Judie said...

You know, you're right. Our heritage is different for everyone. Maybe because our ancestors moved around quite a bit. My grandmother's recipes were a mix of mid-west and west coast with a helping of WWII money and basic food supply savings. Others have old recipes from other countries. I wonder how many histories through recipes have simply been lost.

musingegret said...

Hmmmm, provocative topic. A first reaction was "Oh, american food is what both of my grandmothers fixed, you know, just regular southern food. Lots of vegetables (greens, peas, beans, squash, tomatoes,sweet potatoes, mashed white potatoes), cornbread or biscuits or yeast rolls (as a special treat), and fried chicken, fried fish (bream, bass, crappie--pronounced 'croppie'), fried pork chops, pot roast.

Then I realized, as Judie observed so cogently, that 'american food' covers all the spectra of the immigrants to this country and their contribution to regional cuisine. Many times the regional has gone national (Tex-Mex, Cajun, Southwestern). Our uniquely 'american food' is always evolving. Here's a great article about the Vietnamese sandwich Banh Mi and its evolution in Southern California.

And from the NY Times, over in Brooklyn:

Beck, do you ever cook Indonesian food? Now that my crop of basil is growing 'great guns' I've been googling recipes for that wonderful Vietnamese noodle soup, pho, that is served at the 888 restaurant over on east Oltorf.

Healthy and deee-licious! Next I intend to tackle homemade spring rolls! My dear departed grandmas never ate those dishes! I wish I could introduce them to them.

Hill Country Hippie said...

Yes, it's strange. My mom had given up cooking by the time my kids came along, so they were never exposed to her foods, and they hated what they called "chunky meat" - pot roast, steak, pork chops - which is the only thing my in-laws cooked. To them Asian, Tex-Mex and Italian were "normal." When we moved back from Indonesia, our next door neighbors were Korean, and their son was Austin's best friend, so Austin eats Kim Chee like most kids eat pickles! My only regret about not hiring a cook in Indonesia, like everyone else did, was not being exposed to more of their native dishes. All we had was a part-time housekeeper, but she did teach me to make Nasi Goreng and Mie Goreng (fried rice and fried noodles). We go to Singaporean/Malaysian/Indonesian restaurants every chance we get. My son and husband also adore Pho, and we go to Thai restaurants a lot, too, thanks to Houston's bountiful Asian population!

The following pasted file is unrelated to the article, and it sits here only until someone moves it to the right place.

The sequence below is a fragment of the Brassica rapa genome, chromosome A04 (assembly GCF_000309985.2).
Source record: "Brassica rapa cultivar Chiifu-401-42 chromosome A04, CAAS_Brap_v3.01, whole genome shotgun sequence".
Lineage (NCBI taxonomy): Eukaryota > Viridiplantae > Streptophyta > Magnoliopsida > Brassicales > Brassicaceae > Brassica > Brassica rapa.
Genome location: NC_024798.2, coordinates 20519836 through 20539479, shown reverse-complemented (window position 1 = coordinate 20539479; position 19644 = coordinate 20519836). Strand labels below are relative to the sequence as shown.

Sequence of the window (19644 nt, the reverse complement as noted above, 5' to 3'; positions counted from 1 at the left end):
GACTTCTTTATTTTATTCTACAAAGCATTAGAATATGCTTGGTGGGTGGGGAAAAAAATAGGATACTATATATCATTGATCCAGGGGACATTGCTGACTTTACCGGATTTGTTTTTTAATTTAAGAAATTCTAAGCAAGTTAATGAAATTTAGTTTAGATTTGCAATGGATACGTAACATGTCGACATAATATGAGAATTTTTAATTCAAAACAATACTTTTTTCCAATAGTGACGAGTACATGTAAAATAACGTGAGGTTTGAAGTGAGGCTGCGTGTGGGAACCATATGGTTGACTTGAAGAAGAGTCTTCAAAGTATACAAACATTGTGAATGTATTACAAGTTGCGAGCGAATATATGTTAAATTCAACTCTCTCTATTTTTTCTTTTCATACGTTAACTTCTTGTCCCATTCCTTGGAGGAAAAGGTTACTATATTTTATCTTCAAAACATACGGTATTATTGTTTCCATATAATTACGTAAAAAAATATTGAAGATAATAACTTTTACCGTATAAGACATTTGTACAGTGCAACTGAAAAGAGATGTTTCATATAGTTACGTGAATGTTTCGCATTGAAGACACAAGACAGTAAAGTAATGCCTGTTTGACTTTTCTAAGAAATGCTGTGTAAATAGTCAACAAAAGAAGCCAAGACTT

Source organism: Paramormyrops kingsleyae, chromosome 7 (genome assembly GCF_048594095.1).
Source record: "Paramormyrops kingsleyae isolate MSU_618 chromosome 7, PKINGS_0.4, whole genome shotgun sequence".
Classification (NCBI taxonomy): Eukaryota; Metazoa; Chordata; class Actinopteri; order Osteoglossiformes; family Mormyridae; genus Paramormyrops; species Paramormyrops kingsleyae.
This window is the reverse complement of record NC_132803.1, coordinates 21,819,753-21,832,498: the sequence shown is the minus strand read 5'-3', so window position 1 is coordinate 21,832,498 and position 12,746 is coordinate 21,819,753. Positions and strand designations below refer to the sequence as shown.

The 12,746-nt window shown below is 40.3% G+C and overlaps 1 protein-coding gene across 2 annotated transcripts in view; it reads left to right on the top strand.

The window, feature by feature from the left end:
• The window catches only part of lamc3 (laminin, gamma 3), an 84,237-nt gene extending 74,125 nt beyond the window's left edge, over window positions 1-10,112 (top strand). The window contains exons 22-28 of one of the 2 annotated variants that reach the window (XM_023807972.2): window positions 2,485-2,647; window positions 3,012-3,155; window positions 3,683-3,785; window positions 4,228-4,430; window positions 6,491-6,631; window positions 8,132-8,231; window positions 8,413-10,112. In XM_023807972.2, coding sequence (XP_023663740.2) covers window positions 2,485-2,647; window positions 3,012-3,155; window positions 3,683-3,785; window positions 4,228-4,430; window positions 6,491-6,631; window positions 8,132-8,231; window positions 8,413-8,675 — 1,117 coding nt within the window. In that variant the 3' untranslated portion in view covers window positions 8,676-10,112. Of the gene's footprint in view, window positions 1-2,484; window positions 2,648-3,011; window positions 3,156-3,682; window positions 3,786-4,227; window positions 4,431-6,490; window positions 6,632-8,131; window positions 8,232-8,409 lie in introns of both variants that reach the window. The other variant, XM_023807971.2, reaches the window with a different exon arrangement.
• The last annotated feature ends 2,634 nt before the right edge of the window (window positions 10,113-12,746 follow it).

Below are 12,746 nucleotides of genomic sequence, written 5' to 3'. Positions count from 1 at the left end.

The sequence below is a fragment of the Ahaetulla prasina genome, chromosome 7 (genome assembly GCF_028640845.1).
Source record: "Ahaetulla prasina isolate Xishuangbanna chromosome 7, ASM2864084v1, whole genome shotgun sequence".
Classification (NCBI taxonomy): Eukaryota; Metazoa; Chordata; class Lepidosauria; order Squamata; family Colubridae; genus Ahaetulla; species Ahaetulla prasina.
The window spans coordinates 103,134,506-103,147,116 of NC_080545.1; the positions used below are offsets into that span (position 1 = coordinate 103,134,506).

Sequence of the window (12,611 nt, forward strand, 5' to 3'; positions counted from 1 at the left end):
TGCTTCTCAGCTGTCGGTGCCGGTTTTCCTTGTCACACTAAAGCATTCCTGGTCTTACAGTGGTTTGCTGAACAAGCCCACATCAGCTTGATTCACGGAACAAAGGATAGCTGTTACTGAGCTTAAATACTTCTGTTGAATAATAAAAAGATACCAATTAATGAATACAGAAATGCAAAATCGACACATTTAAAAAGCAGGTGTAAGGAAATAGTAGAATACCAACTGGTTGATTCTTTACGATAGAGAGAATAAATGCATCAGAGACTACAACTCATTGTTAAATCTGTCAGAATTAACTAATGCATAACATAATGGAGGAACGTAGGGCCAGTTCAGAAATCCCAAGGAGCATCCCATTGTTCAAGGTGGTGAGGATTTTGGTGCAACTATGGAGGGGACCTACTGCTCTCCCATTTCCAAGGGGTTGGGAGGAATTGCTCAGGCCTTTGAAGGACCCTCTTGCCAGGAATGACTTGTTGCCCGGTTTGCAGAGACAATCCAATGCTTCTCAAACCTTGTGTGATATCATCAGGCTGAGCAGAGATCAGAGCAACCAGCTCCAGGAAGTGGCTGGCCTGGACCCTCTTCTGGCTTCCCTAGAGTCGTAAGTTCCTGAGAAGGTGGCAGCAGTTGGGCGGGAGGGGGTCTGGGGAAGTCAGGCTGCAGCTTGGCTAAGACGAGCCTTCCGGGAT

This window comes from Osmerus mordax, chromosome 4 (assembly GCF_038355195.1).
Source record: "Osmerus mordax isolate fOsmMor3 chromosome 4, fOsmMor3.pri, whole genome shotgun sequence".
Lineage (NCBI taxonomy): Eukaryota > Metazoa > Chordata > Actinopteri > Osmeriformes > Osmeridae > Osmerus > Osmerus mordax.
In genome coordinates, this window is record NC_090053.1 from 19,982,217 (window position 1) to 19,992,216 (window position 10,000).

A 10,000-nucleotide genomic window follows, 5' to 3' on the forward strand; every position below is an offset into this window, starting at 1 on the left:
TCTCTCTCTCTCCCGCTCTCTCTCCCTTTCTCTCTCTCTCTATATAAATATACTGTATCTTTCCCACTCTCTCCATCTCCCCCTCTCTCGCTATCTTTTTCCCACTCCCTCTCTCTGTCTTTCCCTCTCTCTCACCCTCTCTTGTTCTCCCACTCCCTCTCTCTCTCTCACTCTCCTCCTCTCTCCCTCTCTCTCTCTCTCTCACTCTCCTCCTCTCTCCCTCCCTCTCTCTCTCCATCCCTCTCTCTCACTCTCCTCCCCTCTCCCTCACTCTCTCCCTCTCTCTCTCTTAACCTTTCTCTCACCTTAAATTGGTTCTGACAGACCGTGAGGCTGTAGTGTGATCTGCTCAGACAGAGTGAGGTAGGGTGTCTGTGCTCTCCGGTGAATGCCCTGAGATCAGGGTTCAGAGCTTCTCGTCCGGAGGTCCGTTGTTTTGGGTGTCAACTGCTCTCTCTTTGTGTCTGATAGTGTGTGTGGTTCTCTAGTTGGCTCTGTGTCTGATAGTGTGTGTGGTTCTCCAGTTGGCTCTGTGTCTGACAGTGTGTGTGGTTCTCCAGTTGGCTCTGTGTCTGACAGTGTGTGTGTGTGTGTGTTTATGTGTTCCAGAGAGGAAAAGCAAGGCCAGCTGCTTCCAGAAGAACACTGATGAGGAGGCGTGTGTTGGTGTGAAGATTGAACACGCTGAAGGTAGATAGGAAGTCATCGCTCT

By the way - Judie and ME, you have both been added to the drawing for our mystery book, and I am still "musing" over what else I might through in to go with it!

Hill Country Hippie said...

OOPS! I mean "throw" in!

musingegret said...

I adore kimchi and recently found this recipe for homemade. I bet Austin would love this!

Hill Country Hippie said...

I'll make sure he sees this!